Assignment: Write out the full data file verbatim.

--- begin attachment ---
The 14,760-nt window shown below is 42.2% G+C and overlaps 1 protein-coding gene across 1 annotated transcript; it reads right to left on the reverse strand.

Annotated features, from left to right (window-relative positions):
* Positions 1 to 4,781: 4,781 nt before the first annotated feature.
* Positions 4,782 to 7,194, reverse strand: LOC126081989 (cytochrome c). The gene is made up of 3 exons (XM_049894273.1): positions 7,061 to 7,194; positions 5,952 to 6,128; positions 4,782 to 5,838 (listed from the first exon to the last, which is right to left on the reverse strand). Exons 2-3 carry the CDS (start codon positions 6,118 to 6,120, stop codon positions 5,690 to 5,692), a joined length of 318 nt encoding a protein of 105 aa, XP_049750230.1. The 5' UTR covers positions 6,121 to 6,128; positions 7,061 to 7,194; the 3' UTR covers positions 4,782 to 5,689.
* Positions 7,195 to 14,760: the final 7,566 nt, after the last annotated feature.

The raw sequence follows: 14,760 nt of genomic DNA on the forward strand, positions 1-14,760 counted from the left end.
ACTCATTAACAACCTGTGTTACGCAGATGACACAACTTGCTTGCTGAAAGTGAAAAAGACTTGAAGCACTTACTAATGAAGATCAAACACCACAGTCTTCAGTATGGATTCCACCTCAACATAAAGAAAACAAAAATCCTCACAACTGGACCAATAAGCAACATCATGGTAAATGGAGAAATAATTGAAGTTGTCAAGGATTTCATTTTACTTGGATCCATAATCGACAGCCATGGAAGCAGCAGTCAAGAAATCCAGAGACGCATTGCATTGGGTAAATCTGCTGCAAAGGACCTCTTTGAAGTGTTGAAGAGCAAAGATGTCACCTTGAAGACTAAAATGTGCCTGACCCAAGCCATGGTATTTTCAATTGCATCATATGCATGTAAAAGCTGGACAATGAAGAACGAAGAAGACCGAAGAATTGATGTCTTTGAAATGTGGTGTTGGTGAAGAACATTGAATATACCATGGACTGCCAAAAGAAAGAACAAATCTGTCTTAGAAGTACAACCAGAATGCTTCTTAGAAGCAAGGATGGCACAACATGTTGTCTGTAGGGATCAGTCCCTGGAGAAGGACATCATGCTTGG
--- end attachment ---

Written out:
The 14,760-nt window shown below is 42.2% G+C and overlaps 1 protein-coding gene across 1 annotated transcript; it reads right to left on the reverse strand.

Annotated features, from left to right (window-relative positions):
* Positions 1 to 4,781: 4,781 nt before the first annotated feature.
* Positions 4,782 to 7,194, reverse strand: LOC126081989 (cytochrome c). The gene is made up of 3 exons (XM_049894273.1): positions 7,061 to 7,194; positions 5,952 to 6,128; positions 4,782 to 5,838 (listed from the first exon to the last, which is right to left on the reverse strand). Exons 2-3 carry the CDS (start codon positions 6,118 to 6,120, stop codon positions 5,690 to 5,692), a joined length of 318 nt encoding a protein of 105 aa, XP_049750230.1. The 5' UTR covers positions 6,121 to 6,128; positions 7,061 to 7,194; the 3' UTR covers positions 4,782 to 5,689.
* Positions 7,195 to 14,760: the final 7,566 nt, after the last annotated feature.

The raw sequence follows: 14,760 nt of genomic DNA on the forward strand, positions 1-14,760 counted from the left end.
ACTCATTAACAACCTGTGTTACGCAGATGACACAACTTGCTTGCTGAAAGTGAAAAAGACTTGAAGCACTTACTAATGAAGATCAAACACCACAGTCTTCAGTATGGATTCCACCTCAACATAAAGAAAACAAAAATCCTCACAACTGGACCAATAAGCAACATCATGGTAAATGGAGAAATAATTGAAGTTGTCAAGGATTTCATTTTACTTGGATCCATAATCGACAGCCATGGAAGCAGCAGTCAAGAAATCCAGAGACGCATTGCATTGGGTAAATCTGCTGCAAAGGACCTCTTTGAAGTGTTGAAGAGCAAAGATGTCACCTTGAAGACTAAAATGTGCCTGACCCAAGCCATGGTATTTTCAATTGCATCATATGCATGTAAAAGCTGGACAATGAAGAACGAAGAAGACCGAAGAATTGATGTCTTTGAAATGTGGTGTTGGTGAAGAACATTGAATATACCATGGACTGCCAAAAGAAAGAACAAATCTGTCTTAGAAGTACAACCAGAATGCTTCTTAGAAGCAAGGATGGCACAACATGTTGTCTGTAGGGATCAGTCCCTGGAGAAGGACATCATGCTTGG